If Oz had gone for a slightly more feminine touch of pink in its all-green colour scheme, you might very well mistake this for the end of the yellow brick road. Perched on one of the highest points of peninsular Florida, surrounded by hundreds of acres of orange groves, palm trees, ferns, great oaks and a 15 feet deep moat is this rather stunning centrepiece, a soaring 200 foot pink marble tower…
The great brass door, the tower’s only door and entrance, is closed to the public at all times. No one is allowed in unless they hold a coveted membership…
We’re at Bok Tower Gardens, the historic gardens founded in 1921 when a Dutch immigrant, Edward W. Bok, editor of the popular women’s magazine Ladies Home Journal was spending his winter at the nearby Lake Wales Ridge and thought it would be the perfect place to create a bird sanctuary on its highest hill. So he went and had the gardens designed by the same guy who designed central park in NYC. The Gothic Revival and Art Deco tower was added as the cherry on the cake later in 1927, designed by Milton B. Medary and named The Singing Tower.
The tower (pictured above more than 80 years ago during construction) is covered in intricate renderings of flamingos, however you won’t find any pin around here. Attempts were made to introduce flamingos to the sanctuary several times, but efforts proved unsuccessful because the birds couldn’t survive the colder winters of central Florida. Instead, swans swim around the tower’s moat today.
But what is really behind that great brass door?
Oh, just a secret library on the top floor … a library dedicated entirely to the subject of bells. Yep, a library all about bells! The Anton Brees Carillon Library is located on the fifth floor of the Singing Tower and is often considered to be the one of the largest carillon-related material collections in the world.
Then of course there’s the bell chamber which houses a clavier, or keyboard, that is used for playing its set of 60 carillon bells. Recitals are given daily, hence, “The Singing Tower”.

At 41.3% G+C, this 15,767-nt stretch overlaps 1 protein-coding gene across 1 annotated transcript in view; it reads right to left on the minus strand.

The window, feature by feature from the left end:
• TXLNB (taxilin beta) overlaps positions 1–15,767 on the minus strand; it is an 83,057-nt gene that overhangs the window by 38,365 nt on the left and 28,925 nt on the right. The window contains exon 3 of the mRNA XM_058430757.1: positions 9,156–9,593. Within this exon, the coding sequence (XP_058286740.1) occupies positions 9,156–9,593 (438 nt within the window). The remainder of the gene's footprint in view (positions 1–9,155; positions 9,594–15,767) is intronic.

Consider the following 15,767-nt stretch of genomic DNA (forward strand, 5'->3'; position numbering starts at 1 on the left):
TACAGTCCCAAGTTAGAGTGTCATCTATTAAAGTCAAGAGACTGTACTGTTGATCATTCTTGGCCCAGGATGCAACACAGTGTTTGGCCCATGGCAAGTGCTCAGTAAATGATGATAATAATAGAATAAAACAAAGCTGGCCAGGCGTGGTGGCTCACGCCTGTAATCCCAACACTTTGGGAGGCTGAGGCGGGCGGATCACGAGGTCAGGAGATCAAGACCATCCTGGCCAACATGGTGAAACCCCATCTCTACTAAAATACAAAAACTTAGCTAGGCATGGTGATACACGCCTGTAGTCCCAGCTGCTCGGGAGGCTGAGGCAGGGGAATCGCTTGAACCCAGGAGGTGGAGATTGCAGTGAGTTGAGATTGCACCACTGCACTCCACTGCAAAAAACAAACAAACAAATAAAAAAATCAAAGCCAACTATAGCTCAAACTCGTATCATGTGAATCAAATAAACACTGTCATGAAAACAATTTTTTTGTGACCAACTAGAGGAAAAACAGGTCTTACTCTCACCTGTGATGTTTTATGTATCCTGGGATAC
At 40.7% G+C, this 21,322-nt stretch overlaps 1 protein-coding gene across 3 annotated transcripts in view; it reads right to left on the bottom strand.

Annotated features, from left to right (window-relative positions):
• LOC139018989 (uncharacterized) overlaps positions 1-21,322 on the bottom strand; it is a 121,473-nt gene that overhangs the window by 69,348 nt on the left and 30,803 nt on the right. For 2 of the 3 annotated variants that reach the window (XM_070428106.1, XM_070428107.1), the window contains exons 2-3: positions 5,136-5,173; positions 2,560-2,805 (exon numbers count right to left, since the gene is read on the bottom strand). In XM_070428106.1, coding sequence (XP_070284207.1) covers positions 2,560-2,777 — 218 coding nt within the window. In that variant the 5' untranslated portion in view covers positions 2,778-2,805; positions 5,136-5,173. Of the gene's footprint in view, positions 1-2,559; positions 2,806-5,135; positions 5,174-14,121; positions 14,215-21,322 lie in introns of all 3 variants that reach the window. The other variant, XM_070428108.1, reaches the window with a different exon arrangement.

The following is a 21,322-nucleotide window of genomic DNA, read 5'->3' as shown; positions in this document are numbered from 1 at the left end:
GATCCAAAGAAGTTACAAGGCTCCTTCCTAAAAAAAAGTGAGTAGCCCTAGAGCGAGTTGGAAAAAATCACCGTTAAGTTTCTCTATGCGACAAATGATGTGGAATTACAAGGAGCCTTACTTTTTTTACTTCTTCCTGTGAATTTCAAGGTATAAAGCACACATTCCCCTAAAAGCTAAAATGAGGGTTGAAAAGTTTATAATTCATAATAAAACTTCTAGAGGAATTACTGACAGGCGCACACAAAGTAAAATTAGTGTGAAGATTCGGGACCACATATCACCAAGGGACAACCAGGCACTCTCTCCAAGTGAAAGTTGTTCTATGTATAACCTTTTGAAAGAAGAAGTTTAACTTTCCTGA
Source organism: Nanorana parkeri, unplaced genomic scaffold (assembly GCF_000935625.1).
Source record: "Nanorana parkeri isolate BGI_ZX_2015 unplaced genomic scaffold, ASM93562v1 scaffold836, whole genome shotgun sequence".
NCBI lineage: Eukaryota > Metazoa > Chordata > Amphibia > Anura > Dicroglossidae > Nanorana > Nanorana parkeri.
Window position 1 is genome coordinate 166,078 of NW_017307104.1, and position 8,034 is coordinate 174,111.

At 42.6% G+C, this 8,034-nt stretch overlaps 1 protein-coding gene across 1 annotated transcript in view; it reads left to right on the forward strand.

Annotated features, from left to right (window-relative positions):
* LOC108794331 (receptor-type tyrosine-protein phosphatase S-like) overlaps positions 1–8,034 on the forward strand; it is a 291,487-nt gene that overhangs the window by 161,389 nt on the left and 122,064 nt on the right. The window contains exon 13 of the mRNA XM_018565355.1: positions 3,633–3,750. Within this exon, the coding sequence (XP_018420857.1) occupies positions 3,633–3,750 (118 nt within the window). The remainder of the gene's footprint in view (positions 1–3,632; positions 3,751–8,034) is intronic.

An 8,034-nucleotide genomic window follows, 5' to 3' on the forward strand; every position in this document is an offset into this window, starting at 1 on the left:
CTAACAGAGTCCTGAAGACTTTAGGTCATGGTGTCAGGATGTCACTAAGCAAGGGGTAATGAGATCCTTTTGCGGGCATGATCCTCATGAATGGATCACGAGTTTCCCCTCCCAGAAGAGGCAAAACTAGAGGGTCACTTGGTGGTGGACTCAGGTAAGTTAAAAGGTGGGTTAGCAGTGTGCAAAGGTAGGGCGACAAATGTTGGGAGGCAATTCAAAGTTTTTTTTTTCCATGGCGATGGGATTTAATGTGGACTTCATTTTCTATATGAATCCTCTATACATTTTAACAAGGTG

On the ground floor, you’ve got The Founder’s Room with a grand a fireplace, looking a bit like some secret masonic meeting place. A 211-step wrought-iron and steel staircase begins on this floor and an original Otis electric elevator is still in operation today. Quite a few marriage proposals have taken place in the tower, although that privilege is of course reserved only for members.
Also on this dreamy property is the Pinewood Estate, a twenty-room Mediterranean Revival mansion built between 1930-1932 by a steel tycoon as a winter residence. This beautiful mansion is open to the public for guided tours and various events. There’s a café/ restaurant on the grounds but I couldn’t think of anything better than a picnic lunch in the orange groves with a view of the tower in the distance. Best of all, you won’t need to share your lunch with the local wildlife because the grounds of Bok tower gardens have peanut dispensers that allow you to feed squirrels by hand.
It does seem however, that the Bok Tower Gardens remains largely overlooked as one of Florida’s or even America’s most impressive and beautiful sites, dismissed as “old Florida”, while the likes of sexy South Beach and Universal Studios get all the attention. But leave the crowds to their tourist hubs and have America’s Pink Tower of Oz all to yourself …
Plan your visit to Bok Tower Gardens here.
All images unless indicated via Bok Tower Gardens Flickr.